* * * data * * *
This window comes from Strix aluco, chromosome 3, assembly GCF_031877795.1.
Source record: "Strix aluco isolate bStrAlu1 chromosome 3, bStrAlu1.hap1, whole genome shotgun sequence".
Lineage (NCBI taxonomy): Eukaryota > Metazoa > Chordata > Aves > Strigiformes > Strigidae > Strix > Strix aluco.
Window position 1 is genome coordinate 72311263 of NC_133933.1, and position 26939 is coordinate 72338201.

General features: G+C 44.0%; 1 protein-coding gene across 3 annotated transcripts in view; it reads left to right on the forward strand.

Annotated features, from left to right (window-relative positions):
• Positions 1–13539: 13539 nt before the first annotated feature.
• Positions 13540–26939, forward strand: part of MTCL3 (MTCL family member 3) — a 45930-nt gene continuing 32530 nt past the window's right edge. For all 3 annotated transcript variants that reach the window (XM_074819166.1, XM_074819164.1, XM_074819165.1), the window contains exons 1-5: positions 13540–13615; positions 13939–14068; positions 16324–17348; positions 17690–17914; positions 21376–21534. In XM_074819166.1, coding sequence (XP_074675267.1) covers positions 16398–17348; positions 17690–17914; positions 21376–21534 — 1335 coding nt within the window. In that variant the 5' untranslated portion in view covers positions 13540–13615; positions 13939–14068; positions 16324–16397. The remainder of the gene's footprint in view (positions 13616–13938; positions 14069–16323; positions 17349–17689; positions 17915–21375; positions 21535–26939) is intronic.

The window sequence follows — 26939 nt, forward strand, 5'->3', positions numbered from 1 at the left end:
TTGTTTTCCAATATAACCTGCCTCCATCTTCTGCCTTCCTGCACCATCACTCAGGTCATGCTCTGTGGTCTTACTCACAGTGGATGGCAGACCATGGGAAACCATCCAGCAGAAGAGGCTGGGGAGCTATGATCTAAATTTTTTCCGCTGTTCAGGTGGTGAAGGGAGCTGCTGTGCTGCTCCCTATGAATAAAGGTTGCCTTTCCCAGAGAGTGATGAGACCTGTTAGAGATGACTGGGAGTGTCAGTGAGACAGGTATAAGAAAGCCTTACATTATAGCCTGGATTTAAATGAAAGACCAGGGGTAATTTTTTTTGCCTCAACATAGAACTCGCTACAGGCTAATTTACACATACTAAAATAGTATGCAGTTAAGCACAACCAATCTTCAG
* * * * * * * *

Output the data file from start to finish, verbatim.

This window comes from Strix aluco, chromosome 3, assembly GCF_031877795.1.
Source record: "Strix aluco isolate bStrAlu1 chromosome 3, bStrAlu1.hap1, whole genome shotgun sequence".
Lineage (NCBI taxonomy): Eukaryota > Metazoa > Chordata > Aves > Strigiformes > Strigidae > Strix > Strix aluco.
Window position 1 is genome coordinate 72311263 of NC_133933.1, and position 26939 is coordinate 72338201.

General features: G+C 44.0%; 1 protein-coding gene across 3 annotated transcripts in view; it reads left to right on the forward strand.

Annotated features, from left to right (window-relative positions):
• Positions 1–13539: 13539 nt before the first annotated feature.
• Positions 13540–26939, forward strand: part of MTCL3 (MTCL family member 3) — a 45930-nt gene continuing 32530 nt past the window's right edge. For all 3 annotated transcript variants that reach the window (XM_074819166.1, XM_074819164.1, XM_074819165.1), the window contains exons 1-5: positions 13540–13615; positions 13939–14068; positions 16324–17348; positions 17690–17914; positions 21376–21534. In XM_074819166.1, coding sequence (XP_074675267.1) covers positions 16398–17348; positions 17690–17914; positions 21376–21534 — 1335 coding nt within the window. In that variant the 5' untranslated portion in view covers positions 13540–13615; positions 13939–14068; positions 16324–16397. The remainder of the gene's footprint in view (positions 13616–13938; positions 14069–16323; positions 17349–17689; positions 17915–21375; positions 21535–26939) is intronic.

The window sequence follows — 26939 nt, forward strand, 5'->3', positions numbered from 1 at the left end:
TTGTTTTCCAATATAACCTGCCTCCATCTTCTGCCTTCCTGCACCATCACTCAGGTCATGCTCTGTGGTCTTACTCACAGTGGATGGCAGACCATGGGAAACCATCCAGCAGAAGAGGCTGGGGAGCTATGATCTAAATTTTTTCCGCTGTTCAGGTGGTGAAGGGAGCTGCTGTGCTGCTCCCTATGAATAAAGGTTGCCTTTCCCAGAGAGTGATGAGACCTGTTAGAGATGACTGGGAGTGTCAGTGAGACAGGTATAAGAAAGCCTTACATTATAGCCTGGATTTAAATGAAAGACCAGGGGTAATTTTTTTTGCCTCAACATAGAACTCGCTACAGGCTAATTTACACATACTAAAATAGTATGCAGTTAAGCACAACCAATCTTCAG